“There must be farmers to produce food, men to extract the wealth of mountains and marshes, artisans to process these things and merchant to circulate them. There is no need to wait for government orders: each man will play his part, doing his best to get what he desires. Cheap goods will go where they fetch more, while expensive goods will make men search for cheap ones. When all work willingly at their trades, just as water flows ceaselessly downhill day and night, things will appear unsought and people will produce them without being asked. For clearly this accords with the Way and is keeping with nature.
The Book of Zhou says: “Without farmers, food will be scarce; without artisans, goods will be scarce; without merchants, the three precious things will disappear; without men to open up the mountains and marshes, there will be a shortage of wealth.”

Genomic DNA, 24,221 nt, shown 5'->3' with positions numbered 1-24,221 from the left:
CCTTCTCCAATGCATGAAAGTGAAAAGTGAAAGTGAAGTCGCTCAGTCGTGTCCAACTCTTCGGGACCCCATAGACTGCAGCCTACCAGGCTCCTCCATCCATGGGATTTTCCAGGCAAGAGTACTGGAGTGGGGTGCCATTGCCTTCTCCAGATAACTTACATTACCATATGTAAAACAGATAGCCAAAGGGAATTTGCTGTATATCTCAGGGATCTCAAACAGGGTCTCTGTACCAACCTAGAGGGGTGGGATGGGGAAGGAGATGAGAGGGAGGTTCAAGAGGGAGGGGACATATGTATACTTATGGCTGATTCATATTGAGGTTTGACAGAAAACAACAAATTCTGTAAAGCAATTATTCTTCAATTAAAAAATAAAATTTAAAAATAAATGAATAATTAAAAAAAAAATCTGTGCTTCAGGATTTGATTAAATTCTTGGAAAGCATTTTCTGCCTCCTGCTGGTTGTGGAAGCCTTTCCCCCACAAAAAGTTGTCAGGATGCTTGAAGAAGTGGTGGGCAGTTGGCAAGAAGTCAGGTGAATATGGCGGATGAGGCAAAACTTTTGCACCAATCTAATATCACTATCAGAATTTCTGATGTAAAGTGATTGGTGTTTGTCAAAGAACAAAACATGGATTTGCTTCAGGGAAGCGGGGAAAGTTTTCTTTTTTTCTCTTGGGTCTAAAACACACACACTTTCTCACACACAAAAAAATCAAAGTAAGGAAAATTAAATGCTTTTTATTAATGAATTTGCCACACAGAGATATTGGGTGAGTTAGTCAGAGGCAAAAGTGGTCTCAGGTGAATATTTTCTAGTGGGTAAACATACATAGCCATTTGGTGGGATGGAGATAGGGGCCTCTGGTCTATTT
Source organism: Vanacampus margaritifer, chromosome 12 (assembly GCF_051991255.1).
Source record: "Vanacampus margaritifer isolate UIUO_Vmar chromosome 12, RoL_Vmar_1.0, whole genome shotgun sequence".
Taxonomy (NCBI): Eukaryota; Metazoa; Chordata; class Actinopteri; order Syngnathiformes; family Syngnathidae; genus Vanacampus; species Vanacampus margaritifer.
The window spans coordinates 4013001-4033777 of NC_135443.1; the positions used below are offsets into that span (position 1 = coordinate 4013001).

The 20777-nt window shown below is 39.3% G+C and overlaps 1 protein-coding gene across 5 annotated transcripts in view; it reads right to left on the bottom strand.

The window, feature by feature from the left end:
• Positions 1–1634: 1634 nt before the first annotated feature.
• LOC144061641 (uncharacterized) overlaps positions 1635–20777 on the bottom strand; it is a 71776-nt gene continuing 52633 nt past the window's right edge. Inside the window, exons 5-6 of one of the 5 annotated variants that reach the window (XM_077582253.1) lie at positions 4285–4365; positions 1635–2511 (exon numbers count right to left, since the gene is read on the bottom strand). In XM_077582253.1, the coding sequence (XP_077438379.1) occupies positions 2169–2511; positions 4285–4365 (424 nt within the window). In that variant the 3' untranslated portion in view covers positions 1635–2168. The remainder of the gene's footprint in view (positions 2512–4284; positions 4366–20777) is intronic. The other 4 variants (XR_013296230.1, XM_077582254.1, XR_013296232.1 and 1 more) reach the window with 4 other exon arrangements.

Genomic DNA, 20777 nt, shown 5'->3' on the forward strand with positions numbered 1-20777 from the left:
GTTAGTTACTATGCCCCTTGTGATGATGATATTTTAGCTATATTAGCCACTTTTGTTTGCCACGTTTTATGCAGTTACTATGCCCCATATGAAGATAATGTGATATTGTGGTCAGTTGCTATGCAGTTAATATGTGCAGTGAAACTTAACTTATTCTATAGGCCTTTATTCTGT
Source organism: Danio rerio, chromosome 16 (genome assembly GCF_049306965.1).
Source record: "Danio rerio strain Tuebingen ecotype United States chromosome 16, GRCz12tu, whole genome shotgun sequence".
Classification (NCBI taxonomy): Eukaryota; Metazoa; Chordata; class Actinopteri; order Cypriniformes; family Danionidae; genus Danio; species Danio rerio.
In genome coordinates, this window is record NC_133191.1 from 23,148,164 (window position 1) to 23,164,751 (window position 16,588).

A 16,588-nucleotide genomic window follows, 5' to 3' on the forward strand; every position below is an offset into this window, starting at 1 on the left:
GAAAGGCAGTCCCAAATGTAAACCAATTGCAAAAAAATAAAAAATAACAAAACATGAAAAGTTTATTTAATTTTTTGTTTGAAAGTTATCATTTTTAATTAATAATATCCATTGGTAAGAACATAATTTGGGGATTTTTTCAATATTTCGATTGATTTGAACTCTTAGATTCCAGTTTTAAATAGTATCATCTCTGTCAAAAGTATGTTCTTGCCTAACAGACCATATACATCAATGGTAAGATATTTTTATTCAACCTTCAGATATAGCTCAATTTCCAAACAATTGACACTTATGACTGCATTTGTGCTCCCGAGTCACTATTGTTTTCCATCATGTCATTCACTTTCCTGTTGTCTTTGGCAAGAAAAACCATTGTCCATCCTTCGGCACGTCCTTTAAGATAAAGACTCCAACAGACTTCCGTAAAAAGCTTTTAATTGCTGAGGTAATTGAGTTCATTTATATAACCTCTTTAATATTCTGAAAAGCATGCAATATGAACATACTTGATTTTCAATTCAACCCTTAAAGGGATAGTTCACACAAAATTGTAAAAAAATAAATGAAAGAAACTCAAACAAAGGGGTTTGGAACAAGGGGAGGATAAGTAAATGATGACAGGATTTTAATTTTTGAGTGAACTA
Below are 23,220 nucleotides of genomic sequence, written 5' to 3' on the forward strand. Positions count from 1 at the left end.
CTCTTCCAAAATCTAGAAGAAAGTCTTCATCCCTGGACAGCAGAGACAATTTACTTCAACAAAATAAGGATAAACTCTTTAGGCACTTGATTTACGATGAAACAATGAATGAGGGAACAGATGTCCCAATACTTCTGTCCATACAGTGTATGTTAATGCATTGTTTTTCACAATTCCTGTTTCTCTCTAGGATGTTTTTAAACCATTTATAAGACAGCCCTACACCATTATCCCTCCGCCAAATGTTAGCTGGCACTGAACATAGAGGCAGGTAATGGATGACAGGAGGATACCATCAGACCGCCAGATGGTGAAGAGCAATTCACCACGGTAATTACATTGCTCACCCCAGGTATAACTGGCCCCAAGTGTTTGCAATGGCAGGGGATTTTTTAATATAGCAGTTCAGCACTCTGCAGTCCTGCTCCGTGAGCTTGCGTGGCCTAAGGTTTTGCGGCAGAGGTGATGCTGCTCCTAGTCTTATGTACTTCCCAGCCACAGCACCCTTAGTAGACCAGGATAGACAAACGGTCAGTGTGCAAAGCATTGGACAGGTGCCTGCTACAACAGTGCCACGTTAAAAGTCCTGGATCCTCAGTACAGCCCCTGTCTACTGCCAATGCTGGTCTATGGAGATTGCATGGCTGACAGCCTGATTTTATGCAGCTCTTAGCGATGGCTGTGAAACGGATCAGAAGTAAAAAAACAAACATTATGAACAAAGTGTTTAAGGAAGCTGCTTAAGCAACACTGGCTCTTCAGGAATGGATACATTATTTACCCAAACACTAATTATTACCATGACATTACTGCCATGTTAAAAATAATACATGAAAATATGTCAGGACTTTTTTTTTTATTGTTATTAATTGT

When the Patriarch Lu Shang (Jiang Taigong) was given Yingchu as his fief, the land was swampy and brackish and sparsely inhabited; but he encouraged the women to work, developed skilled occupations and opened up trade in fish and salt, so that men and goods poured in from every side. Soon the state of Chi was supplying the whole world with caps, belts, clothes and shoes, and the states between the Eastern Sea and Mount Tai paid respectful homage to it.”
(Shiji – Records of the Historian – [YH / GY])
People may wonder why, but for more than three thousand years, the Chinese were taught how to trade.
Buy low, sell high to make some money. How? Look back at what Chi Jan (during the Spring and Autumn period) said in the first entry.
Simply put, buy shares when no one wants any, and sell the shares when everyone rushes to buy them. The shares may not be bought at the lowest price or sold at the highest, but we should be able to make some gains and generate wealth for most. It is a trade that can be learned from the Ancients.